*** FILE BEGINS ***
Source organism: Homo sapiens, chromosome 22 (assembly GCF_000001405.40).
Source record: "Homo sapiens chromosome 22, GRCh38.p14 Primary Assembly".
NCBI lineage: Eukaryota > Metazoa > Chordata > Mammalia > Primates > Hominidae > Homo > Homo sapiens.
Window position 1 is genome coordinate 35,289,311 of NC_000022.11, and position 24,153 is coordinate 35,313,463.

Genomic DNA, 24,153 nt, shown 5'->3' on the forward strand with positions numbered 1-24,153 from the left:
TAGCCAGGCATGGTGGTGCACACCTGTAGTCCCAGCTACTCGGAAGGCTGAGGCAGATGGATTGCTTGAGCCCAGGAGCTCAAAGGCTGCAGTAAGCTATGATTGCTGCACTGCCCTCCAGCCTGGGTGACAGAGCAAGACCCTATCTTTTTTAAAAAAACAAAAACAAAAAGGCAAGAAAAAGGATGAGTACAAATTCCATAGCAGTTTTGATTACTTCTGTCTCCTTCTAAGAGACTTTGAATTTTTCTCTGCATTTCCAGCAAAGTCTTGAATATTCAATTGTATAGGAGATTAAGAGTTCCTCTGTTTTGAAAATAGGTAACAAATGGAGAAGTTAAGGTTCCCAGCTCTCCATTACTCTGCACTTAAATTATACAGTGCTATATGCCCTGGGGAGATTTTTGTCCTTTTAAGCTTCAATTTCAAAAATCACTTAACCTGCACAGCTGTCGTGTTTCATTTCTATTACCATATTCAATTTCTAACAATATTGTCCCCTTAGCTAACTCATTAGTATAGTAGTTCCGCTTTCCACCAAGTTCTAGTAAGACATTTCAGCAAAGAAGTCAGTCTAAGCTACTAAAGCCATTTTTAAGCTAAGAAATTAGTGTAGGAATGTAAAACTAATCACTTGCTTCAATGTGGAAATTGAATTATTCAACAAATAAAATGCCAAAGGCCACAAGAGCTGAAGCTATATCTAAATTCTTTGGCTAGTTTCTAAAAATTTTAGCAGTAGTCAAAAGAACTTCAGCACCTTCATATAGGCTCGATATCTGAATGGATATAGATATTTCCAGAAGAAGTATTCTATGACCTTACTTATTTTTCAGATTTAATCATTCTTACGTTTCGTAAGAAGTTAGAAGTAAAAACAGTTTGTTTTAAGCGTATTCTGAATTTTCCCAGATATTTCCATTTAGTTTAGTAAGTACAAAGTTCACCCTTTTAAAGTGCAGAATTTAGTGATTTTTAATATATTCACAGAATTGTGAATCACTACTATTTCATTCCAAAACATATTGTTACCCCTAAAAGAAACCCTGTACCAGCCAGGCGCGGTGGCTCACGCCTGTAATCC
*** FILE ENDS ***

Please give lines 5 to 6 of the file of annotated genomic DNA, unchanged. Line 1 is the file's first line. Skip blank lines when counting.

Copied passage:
Genomic DNA, 24,153 nt, shown 5'->3' on the forward strand with positions numbered 1-24,153 from the left:
TAGCCAGGCATGGTGGTGCACACCTGTAGTCCCAGCTACTCGGAAGGCTGAGGCAGATGGATTGCTTGAGCCCAGGAGCTCAAAGGCTGCAGTAAGCTATGATTGCTGCACTGCCCTCCAGCCTGGGTGACAGAGCAAGACCCTATCTTTTTTAAAAAAACAAAAACAAAAAGGCAAGAAAAAGGATGAGTACAAATTCCATAGCAGTTTTGATTACTTCTGTCTCCTTCTAAGAGACTTTGAATTTTTCTCTGCATTTCCAGCAAAGTCTTGAATATTCAATTGTATAGGAGATTAAGAGTTCCTCTGTTTTGAAAATAGGTAACAAATGGAGAAGTTAAGGTTCCCAGCTCTCCATTACTCTGCACTTAAATTATACAGTGCTATATGCCCTGGGGAGATTTTTGTCCTTTTAAGCTTCAATTTCAAAAATCACTTAACCTGCACAGCTGTCGTGTTTCATTTCTATTACCATATTCAATTTCTAACAATATTGTCCCCTTAGCTAACTCATTAGTATAGTAGTTCCGCTTTCCACCAAGTTCTAGTAAGACATTTCAGCAAAGAAGTCAGTCTAAGCTACTAAAGCCATTTTTAAGCTAAGAAATTAGTGTAGGAATGTAAAACTAATCACTTGCTTCAATGTGGAAATTGAATTATTCAACAAATAAAATGCCAAAGGCCACAAGAGCTGAAGCTATATCTAAATTCTTTGGCTAGTTTCTAAAAATTTTAGCAGTAGTCAAAAGAACTTCAGCACCTTCATATAGGCTCGATATCTGAATGGATATAGATATTTCCAGAAGAAGTATTCTATGACCTTACTTATTTTTCAGATTTAATCATTCTTACGTTTCGTAAGAAGTTAGAAGTAAAAACAGTTTGTTTTAAGCGTATTCTGAATTTTCCCAGATATTTCCATTTAGTTTAGTAAGTACAAAGTTCACCCTTTTAAAGTGCAGAATTTAGTGATTTTTAATATATTCACAGAATTGTGAATCACTACTATTTCATTCCAAAACATATTGTTACCCCTAAAAGAAACCCTGTACCAGCCAGGCGCGGTGGCTCACGCCTGTAATCC